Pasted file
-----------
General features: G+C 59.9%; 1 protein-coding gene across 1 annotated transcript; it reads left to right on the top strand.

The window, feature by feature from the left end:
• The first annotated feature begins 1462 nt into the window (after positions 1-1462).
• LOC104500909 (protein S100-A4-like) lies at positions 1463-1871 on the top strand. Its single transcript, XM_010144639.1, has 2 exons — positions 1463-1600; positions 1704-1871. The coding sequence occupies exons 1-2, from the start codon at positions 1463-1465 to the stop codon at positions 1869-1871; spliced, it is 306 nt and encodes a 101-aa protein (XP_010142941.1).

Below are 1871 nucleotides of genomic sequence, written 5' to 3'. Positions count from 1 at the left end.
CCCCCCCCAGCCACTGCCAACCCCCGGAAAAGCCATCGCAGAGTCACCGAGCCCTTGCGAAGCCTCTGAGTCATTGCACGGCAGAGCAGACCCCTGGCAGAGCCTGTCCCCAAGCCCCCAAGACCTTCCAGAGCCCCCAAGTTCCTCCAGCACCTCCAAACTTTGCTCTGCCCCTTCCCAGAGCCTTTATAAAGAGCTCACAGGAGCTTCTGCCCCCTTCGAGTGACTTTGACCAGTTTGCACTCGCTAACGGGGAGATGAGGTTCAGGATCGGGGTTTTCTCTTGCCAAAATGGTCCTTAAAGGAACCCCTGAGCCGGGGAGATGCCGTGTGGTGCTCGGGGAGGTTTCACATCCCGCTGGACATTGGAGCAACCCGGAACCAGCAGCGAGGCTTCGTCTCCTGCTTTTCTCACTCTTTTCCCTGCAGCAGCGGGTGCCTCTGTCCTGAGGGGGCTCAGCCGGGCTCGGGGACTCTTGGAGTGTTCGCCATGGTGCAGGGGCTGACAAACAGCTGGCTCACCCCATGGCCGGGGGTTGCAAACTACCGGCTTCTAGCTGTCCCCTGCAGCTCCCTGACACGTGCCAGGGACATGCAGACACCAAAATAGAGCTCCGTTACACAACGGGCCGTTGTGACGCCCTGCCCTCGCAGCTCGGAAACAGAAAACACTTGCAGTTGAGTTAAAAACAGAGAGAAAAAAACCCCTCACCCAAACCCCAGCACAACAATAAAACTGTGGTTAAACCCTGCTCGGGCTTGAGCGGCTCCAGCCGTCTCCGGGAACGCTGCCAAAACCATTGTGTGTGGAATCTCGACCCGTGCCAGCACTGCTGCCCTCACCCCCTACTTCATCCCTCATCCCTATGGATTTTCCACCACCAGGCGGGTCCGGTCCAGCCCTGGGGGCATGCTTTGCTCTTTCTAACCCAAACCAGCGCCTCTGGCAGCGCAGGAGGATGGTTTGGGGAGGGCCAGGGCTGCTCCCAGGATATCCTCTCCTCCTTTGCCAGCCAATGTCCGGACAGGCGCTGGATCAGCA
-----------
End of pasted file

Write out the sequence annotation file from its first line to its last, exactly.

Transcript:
General features: G+C 59.9%; 1 protein-coding gene across 1 annotated transcript; it reads left to right on the top strand.

The window, feature by feature from the left end:
• The first annotated feature begins 1462 nt into the window (after positions 1-1462).
• LOC104500909 (protein S100-A4-like) lies at positions 1463-1871 on the top strand. Its single transcript, XM_010144639.1, has 2 exons — positions 1463-1600; positions 1704-1871. The coding sequence occupies exons 1-2, from the start codon at positions 1463-1465 to the stop codon at positions 1869-1871; spliced, it is 306 nt and encodes a 101-aa protein (XP_010142941.1).

Below are 1871 nucleotides of genomic sequence, written 5' to 3'. Positions count from 1 at the left end.
CCCCCCCCAGCCACTGCCAACCCCCGGAAAAGCCATCGCAGAGTCACCGAGCCCTTGCGAAGCCTCTGAGTCATTGCACGGCAGAGCAGACCCCTGGCAGAGCCTGTCCCCAAGCCCCCAAGACCTTCCAGAGCCCCCAAGTTCCTCCAGCACCTCCAAACTTTGCTCTGCCCCTTCCCAGAGCCTTTATAAAGAGCTCACAGGAGCTTCTGCCCCCTTCGAGTGACTTTGACCAGTTTGCACTCGCTAACGGGGAGATGAGGTTCAGGATCGGGGTTTTCTCTTGCCAAAATGGTCCTTAAAGGAACCCCTGAGCCGGGGAGATGCCGTGTGGTGCTCGGGGAGGTTTCACATCCCGCTGGACATTGGAGCAACCCGGAACCAGCAGCGAGGCTTCGTCTCCTGCTTTTCTCACTCTTTTCCCTGCAGCAGCGGGTGCCTCTGTCCTGAGGGGGCTCAGCCGGGCTCGGGGACTCTTGGAGTGTTCGCCATGGTGCAGGGGCTGACAAACAGCTGGCTCACCCCATGGCCGGGGGTTGCAAACTACCGGCTTCTAGCTGTCCCCTGCAGCTCCCTGACACGTGCCAGGGACATGCAGACACCAAAATAGAGCTCCGTTACACAACGGGCCGTTGTGACGCCCTGCCCTCGCAGCTCGGAAACAGAAAACACTTGCAGTTGAGTTAAAAACAGAGAGAAAAAAACCCCTCACCCAAACCCCAGCACAACAATAAAACTGTGGTTAAACCCTGCTCGGGCTTGAGCGGCTCCAGCCGTCTCCGGGAACGCTGCCAAAACCATTGTGTGTGGAATCTCGACCCGTGCCAGCACTGCTGCCCTCACCCCCTACTTCATCCCTCATCCCTATGGATTTTCCACCACCAGGCGGGTCCGGTCCAGCCCTGGGGGCATGCTTTGCTCTTTCTAACCCAAACCAGCGCCTCTGGCAGCGCAGGAGGATGGTTTGGGGAGGGCCAGGGCTGCTCCCAGGATATCCTCTCCTCCTTTGCCAGCCAATGTCCGGACAGGCGCTGGATCAGCA